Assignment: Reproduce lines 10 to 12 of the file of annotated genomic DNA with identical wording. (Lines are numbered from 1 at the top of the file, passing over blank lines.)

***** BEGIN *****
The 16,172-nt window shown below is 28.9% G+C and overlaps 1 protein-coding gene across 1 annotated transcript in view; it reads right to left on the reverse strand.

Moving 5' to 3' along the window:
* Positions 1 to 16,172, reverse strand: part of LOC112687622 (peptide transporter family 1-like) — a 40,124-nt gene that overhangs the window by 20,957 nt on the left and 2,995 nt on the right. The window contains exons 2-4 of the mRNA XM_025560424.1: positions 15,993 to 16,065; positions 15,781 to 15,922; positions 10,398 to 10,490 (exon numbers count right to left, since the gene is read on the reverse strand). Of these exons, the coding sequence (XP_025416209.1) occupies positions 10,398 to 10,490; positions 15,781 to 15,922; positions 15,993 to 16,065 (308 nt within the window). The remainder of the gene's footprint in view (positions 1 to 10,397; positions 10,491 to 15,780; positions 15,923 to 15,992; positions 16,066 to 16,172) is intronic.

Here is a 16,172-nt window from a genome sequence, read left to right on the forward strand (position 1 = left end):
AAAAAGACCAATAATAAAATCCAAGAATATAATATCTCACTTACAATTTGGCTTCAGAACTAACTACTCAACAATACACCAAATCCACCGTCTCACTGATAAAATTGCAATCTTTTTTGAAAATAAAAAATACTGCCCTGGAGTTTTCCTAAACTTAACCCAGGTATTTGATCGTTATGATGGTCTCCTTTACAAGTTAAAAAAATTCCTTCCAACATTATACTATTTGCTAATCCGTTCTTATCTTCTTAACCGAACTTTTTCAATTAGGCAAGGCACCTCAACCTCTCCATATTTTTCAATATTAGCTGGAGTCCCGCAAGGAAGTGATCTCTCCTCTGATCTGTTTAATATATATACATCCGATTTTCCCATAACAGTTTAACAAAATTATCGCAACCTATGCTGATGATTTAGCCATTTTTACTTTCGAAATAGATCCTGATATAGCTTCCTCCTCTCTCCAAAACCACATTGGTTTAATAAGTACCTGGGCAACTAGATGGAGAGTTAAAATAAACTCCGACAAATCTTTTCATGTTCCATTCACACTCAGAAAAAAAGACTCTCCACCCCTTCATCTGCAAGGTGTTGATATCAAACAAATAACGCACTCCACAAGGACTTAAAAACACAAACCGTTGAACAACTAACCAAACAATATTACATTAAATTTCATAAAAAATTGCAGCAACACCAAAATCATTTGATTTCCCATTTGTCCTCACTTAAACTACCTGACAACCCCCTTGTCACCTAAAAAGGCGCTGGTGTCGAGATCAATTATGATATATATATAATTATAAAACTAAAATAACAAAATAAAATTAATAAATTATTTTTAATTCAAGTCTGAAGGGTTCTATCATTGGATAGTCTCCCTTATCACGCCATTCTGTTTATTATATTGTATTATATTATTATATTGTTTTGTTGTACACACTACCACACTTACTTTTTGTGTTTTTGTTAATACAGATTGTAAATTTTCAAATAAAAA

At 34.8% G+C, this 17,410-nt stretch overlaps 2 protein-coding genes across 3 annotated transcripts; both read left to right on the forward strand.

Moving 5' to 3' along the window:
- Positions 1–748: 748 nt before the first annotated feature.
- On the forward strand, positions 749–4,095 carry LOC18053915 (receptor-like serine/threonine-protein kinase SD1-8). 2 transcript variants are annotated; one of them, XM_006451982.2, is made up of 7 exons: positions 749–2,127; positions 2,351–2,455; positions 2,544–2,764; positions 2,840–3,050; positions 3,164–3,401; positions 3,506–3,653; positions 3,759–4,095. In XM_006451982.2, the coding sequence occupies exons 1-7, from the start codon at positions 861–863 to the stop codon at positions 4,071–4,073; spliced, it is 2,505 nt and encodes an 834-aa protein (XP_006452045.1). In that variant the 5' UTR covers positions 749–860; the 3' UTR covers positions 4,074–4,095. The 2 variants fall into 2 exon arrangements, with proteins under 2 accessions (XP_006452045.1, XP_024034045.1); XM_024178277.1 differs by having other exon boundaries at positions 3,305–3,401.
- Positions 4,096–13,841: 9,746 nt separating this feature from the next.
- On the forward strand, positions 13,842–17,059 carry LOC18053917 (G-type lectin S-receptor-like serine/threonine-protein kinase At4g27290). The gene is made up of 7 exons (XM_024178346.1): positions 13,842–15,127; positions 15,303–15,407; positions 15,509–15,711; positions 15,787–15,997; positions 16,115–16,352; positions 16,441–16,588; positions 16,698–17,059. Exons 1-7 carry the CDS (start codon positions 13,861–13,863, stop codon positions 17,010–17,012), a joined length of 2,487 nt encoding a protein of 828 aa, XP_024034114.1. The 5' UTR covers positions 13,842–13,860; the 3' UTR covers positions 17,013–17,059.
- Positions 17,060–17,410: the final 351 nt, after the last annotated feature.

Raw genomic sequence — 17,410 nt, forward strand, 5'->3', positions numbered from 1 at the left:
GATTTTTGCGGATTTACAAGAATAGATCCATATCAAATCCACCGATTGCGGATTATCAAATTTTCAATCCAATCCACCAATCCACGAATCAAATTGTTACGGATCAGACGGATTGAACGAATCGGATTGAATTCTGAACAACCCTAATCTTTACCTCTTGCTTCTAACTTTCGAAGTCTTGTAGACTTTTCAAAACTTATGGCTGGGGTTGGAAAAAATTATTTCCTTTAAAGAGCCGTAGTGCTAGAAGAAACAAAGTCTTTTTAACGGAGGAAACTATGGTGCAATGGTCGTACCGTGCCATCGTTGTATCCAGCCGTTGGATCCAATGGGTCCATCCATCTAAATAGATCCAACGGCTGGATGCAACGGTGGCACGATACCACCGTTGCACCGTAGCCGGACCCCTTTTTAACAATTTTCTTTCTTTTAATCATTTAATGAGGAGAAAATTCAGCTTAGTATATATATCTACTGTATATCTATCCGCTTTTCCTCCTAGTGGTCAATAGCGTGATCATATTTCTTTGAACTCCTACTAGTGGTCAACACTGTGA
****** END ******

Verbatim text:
- Positions 4,096–13,841: 9,746 nt separating this feature from the next.
- On the forward strand, positions 13,842–17,059 carry LOC18053917 (G-type lectin S-receptor-like serine/threonine-protein kinase At4g27290). The gene is made up of 7 exons (XM_024178346.1): positions 13,842–15,127; positions 15,303–15,407; positions 15,509–15,711; positions 15,787–15,997; positions 16,115–16,352; positions 16,441–16,588; positions 16,698–17,059. Exons 1-7 carry the CDS (start codon positions 13,861–13,863, stop codon positions 17,010–17,012), a joined length of 2,487 nt encoding a protein of 828 aa, XP_024034114.1. The 5' UTR covers positions 13,842–13,860; the 3' UTR covers positions 17,013–17,059.
- Positions 17,060–17,410: the final 351 nt, after the last annotated feature.